Some privately managed federal concessions have multiple year long waiting lists and exorbitant rates. This shift would put our parks out of reach for lower income families.
What is he talking about? The only thing that fits this description is some of the National Park lodges. There are waiting lists, I suppose, because the private concessionaire is doing such a bad job and is so unconcerned over the visitor experience that they are flooded with demand (lol). The waiting lists at these lodges are because the National Park Service will not allow expansion of the lodges (they are rightly concerned with the character of the park) and will not allow the rates to go up. As a result, any economics book will tell you that there will be waiting lists. In effect, the waiting lists are a result of the federal authority worrying about exactly the kinds of things (park character and fees) that Mr. Tittle wants them to worry about. And besides, it is totally disingenuous for the author to hint at these examples and then somehow imply that they are in any way analogous to entrance fees at state parks. As he himself says, managing a concession within a park is totally different than operating the entire park.
Privatization in other states and at the federal level has led to increased entrance fees for camping, cabin rentals and swimming.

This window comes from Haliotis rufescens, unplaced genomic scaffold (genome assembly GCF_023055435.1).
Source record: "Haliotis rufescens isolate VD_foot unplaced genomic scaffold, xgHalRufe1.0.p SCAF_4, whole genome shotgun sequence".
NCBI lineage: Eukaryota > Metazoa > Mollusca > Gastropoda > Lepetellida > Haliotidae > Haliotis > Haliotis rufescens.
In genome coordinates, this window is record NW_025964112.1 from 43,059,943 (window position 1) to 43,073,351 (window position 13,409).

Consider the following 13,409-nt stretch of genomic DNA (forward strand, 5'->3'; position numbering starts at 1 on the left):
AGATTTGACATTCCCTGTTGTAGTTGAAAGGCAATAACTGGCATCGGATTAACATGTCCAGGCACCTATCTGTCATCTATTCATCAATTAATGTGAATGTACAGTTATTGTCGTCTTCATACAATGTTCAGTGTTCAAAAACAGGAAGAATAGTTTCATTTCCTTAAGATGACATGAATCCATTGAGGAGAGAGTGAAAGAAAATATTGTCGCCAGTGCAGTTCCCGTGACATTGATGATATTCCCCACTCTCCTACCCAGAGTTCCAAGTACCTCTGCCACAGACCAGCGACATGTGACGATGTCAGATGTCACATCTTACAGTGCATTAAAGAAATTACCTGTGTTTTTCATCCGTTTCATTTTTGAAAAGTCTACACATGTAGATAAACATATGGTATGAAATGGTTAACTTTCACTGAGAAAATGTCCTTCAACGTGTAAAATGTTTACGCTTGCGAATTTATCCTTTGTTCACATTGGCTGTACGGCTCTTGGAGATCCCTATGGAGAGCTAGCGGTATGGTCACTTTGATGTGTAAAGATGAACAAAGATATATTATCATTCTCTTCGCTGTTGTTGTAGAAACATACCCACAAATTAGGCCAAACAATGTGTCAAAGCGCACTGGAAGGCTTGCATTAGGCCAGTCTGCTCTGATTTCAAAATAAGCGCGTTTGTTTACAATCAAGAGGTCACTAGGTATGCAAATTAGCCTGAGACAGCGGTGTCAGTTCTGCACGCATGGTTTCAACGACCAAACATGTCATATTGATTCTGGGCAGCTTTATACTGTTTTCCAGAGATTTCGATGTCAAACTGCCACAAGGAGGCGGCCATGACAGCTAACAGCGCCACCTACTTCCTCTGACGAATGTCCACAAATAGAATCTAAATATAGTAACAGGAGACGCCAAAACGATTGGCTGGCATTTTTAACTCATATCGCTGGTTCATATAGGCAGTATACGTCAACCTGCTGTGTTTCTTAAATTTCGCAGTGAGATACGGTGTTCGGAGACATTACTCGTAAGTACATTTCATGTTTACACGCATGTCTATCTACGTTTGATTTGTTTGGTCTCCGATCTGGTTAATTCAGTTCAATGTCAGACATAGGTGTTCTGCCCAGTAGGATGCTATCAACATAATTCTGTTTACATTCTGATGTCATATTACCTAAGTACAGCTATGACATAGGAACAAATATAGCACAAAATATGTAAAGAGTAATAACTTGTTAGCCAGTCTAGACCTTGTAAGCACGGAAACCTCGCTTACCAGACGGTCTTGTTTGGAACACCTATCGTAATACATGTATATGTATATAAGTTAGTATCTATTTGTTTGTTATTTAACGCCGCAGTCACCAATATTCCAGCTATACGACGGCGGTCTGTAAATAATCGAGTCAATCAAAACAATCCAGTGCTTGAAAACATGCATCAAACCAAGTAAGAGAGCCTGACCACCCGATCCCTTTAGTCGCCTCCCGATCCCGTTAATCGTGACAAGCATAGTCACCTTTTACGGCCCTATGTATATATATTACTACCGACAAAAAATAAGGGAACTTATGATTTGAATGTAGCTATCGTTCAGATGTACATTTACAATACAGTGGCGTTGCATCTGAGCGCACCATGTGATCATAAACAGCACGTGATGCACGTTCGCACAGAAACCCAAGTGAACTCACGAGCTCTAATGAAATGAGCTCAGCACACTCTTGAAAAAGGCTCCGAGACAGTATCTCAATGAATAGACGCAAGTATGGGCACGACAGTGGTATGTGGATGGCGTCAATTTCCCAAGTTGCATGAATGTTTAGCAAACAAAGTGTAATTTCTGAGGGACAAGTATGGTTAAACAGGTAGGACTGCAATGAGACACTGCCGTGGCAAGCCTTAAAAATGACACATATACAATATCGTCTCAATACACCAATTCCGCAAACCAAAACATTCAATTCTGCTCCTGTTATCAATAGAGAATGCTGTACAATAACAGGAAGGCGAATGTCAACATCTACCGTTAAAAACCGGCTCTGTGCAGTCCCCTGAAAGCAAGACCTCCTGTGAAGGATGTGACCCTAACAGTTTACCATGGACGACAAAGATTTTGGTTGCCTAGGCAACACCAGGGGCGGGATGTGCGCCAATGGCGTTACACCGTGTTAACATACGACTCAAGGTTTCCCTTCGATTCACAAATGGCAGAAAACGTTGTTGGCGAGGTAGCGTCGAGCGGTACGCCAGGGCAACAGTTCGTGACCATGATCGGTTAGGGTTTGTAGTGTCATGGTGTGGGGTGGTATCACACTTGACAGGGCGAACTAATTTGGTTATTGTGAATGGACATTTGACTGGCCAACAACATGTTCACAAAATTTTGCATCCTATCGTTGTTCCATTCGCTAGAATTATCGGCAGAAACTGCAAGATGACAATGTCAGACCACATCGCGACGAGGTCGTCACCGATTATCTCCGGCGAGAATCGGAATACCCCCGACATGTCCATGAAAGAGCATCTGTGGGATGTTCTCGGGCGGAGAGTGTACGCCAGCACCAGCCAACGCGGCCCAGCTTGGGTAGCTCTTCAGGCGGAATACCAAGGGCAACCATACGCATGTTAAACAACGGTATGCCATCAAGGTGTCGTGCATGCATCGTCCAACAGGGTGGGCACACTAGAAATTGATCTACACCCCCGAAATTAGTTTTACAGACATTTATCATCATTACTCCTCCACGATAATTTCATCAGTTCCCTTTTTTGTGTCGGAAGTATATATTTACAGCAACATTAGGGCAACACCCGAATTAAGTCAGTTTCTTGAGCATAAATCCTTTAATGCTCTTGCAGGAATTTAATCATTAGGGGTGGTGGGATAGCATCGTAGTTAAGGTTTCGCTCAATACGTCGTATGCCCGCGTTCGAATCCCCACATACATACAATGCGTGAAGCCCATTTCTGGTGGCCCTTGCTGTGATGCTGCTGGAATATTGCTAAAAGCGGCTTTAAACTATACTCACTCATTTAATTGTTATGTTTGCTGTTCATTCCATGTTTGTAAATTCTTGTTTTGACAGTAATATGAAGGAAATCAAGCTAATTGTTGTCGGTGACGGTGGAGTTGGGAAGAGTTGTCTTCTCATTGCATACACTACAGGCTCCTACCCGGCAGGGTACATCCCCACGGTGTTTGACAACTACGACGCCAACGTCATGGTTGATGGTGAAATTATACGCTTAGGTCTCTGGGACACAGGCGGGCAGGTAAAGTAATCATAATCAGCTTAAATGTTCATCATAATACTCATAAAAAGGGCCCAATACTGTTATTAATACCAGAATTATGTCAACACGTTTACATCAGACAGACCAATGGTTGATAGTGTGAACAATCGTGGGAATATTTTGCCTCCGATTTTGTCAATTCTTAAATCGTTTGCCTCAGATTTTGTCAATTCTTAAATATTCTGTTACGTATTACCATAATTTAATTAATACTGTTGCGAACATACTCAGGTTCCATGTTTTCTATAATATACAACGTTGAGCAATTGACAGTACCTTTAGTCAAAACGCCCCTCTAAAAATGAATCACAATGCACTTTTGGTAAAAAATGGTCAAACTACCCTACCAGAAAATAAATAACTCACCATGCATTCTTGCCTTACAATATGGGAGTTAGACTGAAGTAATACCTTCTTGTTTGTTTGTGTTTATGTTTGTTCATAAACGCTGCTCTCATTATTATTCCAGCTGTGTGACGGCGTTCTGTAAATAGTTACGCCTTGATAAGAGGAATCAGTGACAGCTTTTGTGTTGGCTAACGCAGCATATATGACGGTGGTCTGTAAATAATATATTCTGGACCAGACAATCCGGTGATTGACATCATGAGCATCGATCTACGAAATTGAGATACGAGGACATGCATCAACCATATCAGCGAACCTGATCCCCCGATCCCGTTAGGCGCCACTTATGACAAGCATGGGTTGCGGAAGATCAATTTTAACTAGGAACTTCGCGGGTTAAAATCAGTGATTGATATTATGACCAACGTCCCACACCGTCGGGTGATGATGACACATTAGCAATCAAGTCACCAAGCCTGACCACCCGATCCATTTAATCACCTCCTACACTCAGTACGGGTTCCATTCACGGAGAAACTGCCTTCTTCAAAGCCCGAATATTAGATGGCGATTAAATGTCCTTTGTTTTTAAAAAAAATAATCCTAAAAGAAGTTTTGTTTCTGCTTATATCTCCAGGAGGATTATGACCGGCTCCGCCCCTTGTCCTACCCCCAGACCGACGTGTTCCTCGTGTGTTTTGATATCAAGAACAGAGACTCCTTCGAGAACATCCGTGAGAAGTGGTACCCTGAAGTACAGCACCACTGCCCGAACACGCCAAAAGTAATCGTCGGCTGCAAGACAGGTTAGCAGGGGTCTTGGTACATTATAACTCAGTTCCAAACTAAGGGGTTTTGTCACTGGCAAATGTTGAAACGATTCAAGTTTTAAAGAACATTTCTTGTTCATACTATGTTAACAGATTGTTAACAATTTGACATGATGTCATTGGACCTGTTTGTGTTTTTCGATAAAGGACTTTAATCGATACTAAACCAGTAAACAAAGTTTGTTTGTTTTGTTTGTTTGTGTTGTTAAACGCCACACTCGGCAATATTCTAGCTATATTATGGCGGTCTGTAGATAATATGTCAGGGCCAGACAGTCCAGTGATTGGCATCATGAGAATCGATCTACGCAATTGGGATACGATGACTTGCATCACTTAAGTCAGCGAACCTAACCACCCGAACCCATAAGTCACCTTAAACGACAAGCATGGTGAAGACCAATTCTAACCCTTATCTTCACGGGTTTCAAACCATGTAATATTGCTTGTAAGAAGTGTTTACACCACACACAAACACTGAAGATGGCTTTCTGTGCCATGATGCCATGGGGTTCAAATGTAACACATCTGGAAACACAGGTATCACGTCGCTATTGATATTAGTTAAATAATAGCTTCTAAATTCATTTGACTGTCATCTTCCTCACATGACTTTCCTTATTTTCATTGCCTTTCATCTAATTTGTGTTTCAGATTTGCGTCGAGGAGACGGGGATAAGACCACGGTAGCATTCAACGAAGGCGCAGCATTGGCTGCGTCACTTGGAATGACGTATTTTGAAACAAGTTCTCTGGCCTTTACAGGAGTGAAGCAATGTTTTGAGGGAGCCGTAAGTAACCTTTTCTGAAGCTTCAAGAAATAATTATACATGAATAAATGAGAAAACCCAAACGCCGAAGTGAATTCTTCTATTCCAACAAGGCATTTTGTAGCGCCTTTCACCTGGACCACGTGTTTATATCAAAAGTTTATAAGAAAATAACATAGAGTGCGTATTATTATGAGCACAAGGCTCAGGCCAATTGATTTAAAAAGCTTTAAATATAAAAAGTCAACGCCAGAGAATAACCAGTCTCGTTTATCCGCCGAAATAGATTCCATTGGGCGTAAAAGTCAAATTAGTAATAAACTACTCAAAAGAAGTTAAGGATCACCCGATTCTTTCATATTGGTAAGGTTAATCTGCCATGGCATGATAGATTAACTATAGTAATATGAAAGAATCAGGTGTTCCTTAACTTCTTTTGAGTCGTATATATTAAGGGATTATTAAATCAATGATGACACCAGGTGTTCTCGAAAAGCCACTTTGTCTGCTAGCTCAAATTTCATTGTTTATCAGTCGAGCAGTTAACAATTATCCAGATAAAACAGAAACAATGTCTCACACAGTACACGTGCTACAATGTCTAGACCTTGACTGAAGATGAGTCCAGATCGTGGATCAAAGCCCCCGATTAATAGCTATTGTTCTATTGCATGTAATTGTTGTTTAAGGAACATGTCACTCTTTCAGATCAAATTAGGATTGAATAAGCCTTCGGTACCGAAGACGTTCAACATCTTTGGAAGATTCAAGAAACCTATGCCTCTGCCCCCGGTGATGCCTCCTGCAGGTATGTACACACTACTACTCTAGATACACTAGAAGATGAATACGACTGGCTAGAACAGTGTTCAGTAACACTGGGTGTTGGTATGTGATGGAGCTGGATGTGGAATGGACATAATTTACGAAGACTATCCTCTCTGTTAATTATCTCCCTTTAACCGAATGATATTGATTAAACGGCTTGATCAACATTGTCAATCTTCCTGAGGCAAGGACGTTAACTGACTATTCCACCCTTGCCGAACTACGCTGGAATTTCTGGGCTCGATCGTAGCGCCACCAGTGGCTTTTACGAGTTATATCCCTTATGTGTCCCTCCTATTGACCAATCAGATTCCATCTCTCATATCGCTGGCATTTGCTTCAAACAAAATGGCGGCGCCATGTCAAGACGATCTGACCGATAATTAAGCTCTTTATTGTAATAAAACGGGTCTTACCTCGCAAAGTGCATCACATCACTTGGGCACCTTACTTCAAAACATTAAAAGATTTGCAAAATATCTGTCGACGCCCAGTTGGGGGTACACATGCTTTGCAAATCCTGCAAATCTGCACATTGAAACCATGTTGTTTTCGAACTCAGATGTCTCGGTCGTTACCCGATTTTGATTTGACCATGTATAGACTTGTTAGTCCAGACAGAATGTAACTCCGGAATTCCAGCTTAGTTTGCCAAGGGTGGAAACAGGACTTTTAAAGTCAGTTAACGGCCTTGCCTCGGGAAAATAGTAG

Incorrect. Totally. Privatization has led to a reduction in the cost of operation of these parks, and thus has reduced pressure on fees. The US Forest Service, which uses a lot of concessionaires to run whole recreation areas, used to subsidize recreation fees with timber revenue. When, through the efforts of organizations like the Sierra Club, these timber sales went away, Congress refused to fill in the gap in recreation funding and thus the USFS was forced to cease subsidizing user fees. Had the USFS not relied on more efficient private operators, fees would have gone up more and many USFS facilities would have closed.
Because private companies can operate much more inexpensively, our rates are often lower. In Arizona, Arizona State Parks charges $20 in the summer per car at Slide Rock State Park. Next door at Grasshopper point, a similar day use area in the US Forest Service, we charge $8 per car. In California, California State Parks charges $30 for a camp site with no utilities. In the public campgrounds we operate in California, we charge no camping fee for a similar site higher than $18. When California State Parks recently raised camping rates, they demanded that we raise the rates proportionately on the cabins we operate in one state park — we refused. In New Jersey, Island Beach State Park charges $20 per night for no-hookup camping. With only one or two exceptions, none of our no-hookup camp sites rent for more than $18 a night. New Jersey typically charges $5-$10 per car for day use visits. Across the country, we charge between $5 and $8.
There is pretty much nothing in this criticism that is not addressed in my FAQ on public private recreation partnerships, so I refer you there for more information.